BALTIMORE, July 21, 2003 (PRIMEZONE) -- The U.S. Army Research Laboratory (ARL) and Northrop Grumman Corporation's (NYSE:NOC) Systems Development and Technology Division have successfully demonstrated a new advanced radar system that helps protect Army ground vehicles from hostile missiles and artillery projectiles.

In a series of tests, the two organizations demonstrated that Northrop Grumman's new Ka-band microwave system (KAMS), an active protection radar system for military ground vehicles, could consistently detect tank-fired projectiles traveling at more than 1,500 meters per second (near-Mach 5 velocity). Sponsored by the Army's Tank and Automotive Research, Development and Engineering Center, the tests were conducted at Aberdeen Proving Ground, Md., in late May and early June.

KAMS features an active electronically scanned array (AESA) radar antenna developed by Northrop Grumman and radio frequency and digital signal processors from ARL. It performs battlefield tactical identification functions, moving target area surveillance, and high-bandwidth communications between vehicles -- all critical requirements of the Army's Future Combat System (FCS).

"Integrated with ARL's Ka-band research radar, Northrop Grumman's innovative AESA antenna prototype successfully and consistently performed instantaneous beam-positioning to detect surrogate tank-fired threat munitions," said Dr. Taylor W. Lawrence, vice president and general manager of Northrop Grumman's Systems Development and Technology Division. "This promising, affordable agile beam technology not only provides the speed and coverage needed for survivability but also allows for multifunction capabilities on future FCS light vehicles and current mounted forces."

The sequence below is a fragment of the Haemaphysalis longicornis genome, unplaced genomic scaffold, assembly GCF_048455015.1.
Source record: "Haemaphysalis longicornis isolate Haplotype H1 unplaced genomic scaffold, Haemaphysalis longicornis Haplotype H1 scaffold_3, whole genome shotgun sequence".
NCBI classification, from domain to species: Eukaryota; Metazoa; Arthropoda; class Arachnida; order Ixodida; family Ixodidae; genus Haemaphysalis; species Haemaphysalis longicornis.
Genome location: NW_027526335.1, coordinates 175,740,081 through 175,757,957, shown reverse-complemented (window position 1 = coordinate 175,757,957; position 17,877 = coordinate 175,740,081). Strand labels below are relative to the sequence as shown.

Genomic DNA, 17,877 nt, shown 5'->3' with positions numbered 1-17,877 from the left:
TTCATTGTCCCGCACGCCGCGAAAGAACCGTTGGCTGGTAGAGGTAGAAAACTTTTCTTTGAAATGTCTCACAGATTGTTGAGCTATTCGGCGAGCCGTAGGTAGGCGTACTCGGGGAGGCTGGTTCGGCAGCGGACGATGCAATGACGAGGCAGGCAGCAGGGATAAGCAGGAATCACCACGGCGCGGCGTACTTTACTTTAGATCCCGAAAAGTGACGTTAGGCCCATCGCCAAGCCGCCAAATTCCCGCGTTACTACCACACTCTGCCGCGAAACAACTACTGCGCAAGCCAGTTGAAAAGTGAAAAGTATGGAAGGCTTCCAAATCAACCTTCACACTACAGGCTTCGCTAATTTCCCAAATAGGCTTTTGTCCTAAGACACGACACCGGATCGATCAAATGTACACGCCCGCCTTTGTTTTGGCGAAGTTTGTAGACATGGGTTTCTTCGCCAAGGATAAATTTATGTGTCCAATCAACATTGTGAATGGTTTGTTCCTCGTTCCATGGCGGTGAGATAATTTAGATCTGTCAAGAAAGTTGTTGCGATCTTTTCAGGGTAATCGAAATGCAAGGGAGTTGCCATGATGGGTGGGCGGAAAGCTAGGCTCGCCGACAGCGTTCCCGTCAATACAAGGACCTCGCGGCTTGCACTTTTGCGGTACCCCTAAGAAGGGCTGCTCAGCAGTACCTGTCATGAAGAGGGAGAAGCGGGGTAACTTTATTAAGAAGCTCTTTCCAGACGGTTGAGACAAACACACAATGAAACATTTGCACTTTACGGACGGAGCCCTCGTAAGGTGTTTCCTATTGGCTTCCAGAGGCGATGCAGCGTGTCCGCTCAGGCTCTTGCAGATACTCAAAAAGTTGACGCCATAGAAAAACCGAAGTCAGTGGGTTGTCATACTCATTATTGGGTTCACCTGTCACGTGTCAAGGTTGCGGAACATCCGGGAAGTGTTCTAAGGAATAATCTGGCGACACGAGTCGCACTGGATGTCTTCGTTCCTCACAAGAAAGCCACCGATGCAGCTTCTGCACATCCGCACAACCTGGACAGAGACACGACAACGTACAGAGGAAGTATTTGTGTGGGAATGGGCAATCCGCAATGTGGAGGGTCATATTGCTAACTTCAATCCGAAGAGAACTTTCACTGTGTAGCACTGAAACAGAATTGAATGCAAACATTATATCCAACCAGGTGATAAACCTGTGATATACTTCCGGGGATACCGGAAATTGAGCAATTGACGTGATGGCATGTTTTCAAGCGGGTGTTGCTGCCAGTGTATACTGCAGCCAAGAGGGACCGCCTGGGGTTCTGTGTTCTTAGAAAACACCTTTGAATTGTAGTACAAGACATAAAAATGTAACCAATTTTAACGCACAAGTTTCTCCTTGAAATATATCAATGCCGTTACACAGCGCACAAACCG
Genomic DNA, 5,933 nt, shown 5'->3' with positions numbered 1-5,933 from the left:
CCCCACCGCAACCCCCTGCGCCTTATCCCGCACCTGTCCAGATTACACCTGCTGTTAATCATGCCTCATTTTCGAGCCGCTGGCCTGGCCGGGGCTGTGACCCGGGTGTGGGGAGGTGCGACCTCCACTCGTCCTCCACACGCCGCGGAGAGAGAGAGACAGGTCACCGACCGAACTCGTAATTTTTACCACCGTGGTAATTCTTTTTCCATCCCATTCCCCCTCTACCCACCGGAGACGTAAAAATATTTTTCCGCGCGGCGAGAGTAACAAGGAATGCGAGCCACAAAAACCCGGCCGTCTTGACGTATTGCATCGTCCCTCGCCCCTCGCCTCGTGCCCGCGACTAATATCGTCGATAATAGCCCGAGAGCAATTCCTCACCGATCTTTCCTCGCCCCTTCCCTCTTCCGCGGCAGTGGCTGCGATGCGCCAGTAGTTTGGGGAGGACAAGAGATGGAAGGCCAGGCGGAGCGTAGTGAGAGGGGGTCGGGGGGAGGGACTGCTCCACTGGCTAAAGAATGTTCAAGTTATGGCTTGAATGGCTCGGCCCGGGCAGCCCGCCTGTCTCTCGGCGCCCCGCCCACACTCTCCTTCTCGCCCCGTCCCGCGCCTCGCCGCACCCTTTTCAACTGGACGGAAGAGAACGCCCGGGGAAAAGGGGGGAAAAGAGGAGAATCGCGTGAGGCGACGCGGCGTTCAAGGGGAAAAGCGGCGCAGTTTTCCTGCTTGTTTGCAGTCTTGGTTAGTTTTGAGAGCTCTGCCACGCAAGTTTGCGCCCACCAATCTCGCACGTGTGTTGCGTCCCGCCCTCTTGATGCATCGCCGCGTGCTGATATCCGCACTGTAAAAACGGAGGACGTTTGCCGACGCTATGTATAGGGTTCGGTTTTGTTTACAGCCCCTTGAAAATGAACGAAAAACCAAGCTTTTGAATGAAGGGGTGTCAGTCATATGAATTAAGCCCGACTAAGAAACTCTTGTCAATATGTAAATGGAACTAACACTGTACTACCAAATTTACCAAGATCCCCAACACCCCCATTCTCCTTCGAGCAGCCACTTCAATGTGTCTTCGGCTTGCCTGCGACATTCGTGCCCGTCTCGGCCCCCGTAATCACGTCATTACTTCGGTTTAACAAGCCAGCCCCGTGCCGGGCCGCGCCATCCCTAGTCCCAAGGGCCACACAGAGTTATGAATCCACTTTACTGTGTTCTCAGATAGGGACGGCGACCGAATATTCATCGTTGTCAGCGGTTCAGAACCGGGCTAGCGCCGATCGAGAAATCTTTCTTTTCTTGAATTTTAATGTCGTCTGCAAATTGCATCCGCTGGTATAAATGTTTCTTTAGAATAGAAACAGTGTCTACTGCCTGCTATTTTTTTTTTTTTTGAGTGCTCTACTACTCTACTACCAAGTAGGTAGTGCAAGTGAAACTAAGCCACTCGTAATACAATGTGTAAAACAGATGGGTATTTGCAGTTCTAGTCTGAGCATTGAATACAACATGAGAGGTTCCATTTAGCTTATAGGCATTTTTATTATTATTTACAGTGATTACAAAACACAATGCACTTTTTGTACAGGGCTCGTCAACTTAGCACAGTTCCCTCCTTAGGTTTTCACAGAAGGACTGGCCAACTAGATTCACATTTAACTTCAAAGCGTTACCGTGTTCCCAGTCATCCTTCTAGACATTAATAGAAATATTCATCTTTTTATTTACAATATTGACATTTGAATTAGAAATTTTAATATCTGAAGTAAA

The recent tests also mark the first time that a Ka-band AESA has been used to detect very-high-velocity incoming projectiles, Lawrence noted.

Unlike a mechanically steered radar antenna, which cannot change positions instantaneously, an AESA can steer its radar beam anywhere within a plus-or-minus 45-degree angle in azimuth or elevation in less than a millisecond. Four AESA apertures affixed to the front, sides and back of a vehicle provide complete hemispherical detection and tracking of incoming threats while developing targeting solutions to destroy them.

Because it has no moving parts, an AESA radar offers greater reliability than a conventional mechanically scanned array. In addition, KAMS is only a few inches thick and 6 to 8 inches wide, which makes it easier to install on a vehicle.

"The building block scalability of our AESA array and its requirement of fewer components than alternative AESA technologies make this new radar an attractive, affordable option for FCS and other ground vehicle applications," Lawrence added.

Northrop Grumman's Systems Development and Technology Division is a unit of the company's Baltimore-based Electronic Systems sector, a world leader in the design, development, and manufacture of defense and commercial electronic systems and sensors, including airborne radars, navigation systems, electronic warfare systems, precision weapons, air traffic control systems, air defense systems, communications systems, space systems, marine systems, oceanic and naval systems, government systems, and logistics services.

  CONTACT:  Doug Cantwell
          Northrop Grumman Electronic Systems
          (410) 765-9332